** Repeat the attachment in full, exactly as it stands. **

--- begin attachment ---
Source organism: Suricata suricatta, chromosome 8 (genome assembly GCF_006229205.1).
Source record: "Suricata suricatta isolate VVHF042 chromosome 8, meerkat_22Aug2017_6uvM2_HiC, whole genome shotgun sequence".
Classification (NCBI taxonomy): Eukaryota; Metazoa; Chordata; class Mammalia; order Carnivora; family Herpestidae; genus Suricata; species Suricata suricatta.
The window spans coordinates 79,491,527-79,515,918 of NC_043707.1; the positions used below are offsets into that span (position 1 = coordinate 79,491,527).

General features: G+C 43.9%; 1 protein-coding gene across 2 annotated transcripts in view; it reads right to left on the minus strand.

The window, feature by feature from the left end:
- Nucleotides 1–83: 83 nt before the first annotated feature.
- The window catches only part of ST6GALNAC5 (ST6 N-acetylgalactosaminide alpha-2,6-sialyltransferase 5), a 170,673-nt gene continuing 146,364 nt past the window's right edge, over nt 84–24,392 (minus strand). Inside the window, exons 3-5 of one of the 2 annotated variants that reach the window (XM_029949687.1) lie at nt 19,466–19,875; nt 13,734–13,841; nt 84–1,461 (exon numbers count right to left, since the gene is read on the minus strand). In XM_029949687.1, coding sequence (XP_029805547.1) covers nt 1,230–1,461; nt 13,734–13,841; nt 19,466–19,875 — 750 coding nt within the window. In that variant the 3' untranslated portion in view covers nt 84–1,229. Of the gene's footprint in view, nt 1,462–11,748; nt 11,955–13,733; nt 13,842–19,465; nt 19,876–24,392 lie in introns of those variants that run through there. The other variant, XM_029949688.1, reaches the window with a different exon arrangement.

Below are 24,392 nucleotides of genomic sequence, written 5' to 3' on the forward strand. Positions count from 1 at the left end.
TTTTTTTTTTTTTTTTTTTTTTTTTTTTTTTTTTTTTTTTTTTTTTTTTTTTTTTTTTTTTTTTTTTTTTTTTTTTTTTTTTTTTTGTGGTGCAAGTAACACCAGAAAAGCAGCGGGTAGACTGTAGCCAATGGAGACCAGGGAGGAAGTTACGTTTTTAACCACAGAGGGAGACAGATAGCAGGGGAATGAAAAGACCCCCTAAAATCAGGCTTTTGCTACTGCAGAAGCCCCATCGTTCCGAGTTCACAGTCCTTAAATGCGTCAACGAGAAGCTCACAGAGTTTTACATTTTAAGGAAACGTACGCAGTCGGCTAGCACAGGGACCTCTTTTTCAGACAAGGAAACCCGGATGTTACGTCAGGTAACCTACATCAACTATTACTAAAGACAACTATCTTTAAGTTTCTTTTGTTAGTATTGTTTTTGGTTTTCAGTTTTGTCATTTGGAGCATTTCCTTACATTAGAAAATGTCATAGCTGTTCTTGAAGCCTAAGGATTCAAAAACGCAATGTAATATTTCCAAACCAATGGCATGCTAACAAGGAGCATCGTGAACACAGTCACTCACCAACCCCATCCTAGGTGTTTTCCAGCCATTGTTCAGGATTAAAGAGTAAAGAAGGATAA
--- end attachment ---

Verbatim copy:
Source organism: Suricata suricatta, chromosome 8 (genome assembly GCF_006229205.1).
Source record: "Suricata suricatta isolate VVHF042 chromosome 8, meerkat_22Aug2017_6uvM2_HiC, whole genome shotgun sequence".
Classification (NCBI taxonomy): Eukaryota; Metazoa; Chordata; class Mammalia; order Carnivora; family Herpestidae; genus Suricata; species Suricata suricatta.
The window spans coordinates 79,491,527-79,515,918 of NC_043707.1; the positions used below are offsets into that span (position 1 = coordinate 79,491,527).

General features: G+C 43.9%; 1 protein-coding gene across 2 annotated transcripts in view; it reads right to left on the minus strand.

The window, feature by feature from the left end:
- Nucleotides 1–83: 83 nt before the first annotated feature.
- The window catches only part of ST6GALNAC5 (ST6 N-acetylgalactosaminide alpha-2,6-sialyltransferase 5), a 170,673-nt gene continuing 146,364 nt past the window's right edge, over nt 84–24,392 (minus strand). Inside the window, exons 3-5 of one of the 2 annotated variants that reach the window (XM_029949687.1) lie at nt 19,466–19,875; nt 13,734–13,841; nt 84–1,461 (exon numbers count right to left, since the gene is read on the minus strand). In XM_029949687.1, coding sequence (XP_029805547.1) covers nt 1,230–1,461; nt 13,734–13,841; nt 19,466–19,875 — 750 coding nt within the window. In that variant the 3' untranslated portion in view covers nt 84–1,229. Of the gene's footprint in view, nt 1,462–11,748; nt 11,955–13,733; nt 13,842–19,465; nt 19,876–24,392 lie in introns of those variants that run through there. The other variant, XM_029949688.1, reaches the window with a different exon arrangement.

Below are 24,392 nucleotides of genomic sequence, written 5' to 3' on the forward strand. Positions count from 1 at the left end.
TTTTTTTTTTTTTTTTTTTTTTTTTTTTTTTTTTTTTTTTTTTTTTTTTTTTTTTTTTTTTTTTTTTTTTTTTTTTTTTTTTTTTTGTGGTGCAAGTAACACCAGAAAAGCAGCGGGTAGACTGTAGCCAATGGAGACCAGGGAGGAAGTTACGTTTTTAACCACAGAGGGAGACAGATAGCAGGGGAATGAAAAGACCCCCTAAAATCAGGCTTTTGCTACTGCAGAAGCCCCATCGTTCCGAGTTCACAGTCCTTAAATGCGTCAACGAGAAGCTCACAGAGTTTTACATTTTAAGGAAACGTACGCAGTCGGCTAGCACAGGGACCTCTTTTTCAGACAAGGAAACCCGGATGTTACGTCAGGTAACCTACATCAACTATTACTAAAGACAACTATCTTTAAGTTTCTTTTGTTAGTATTGTTTTTGGTTTTCAGTTTTGTCATTTGGAGCATTTCCTTACATTAGAAAATGTCATAGCTGTTCTTGAAGCCTAAGGATTCAAAAACGCAATGTAATATTTCCAAACCAATGGCATGCTAACAAGGAGCATCGTGAACACAGTCACTCACCAACCCCATCCTAGGTGTTTTCCAGCCATTGTTCAGGATTAAAGAGTAAAGAAGGATAA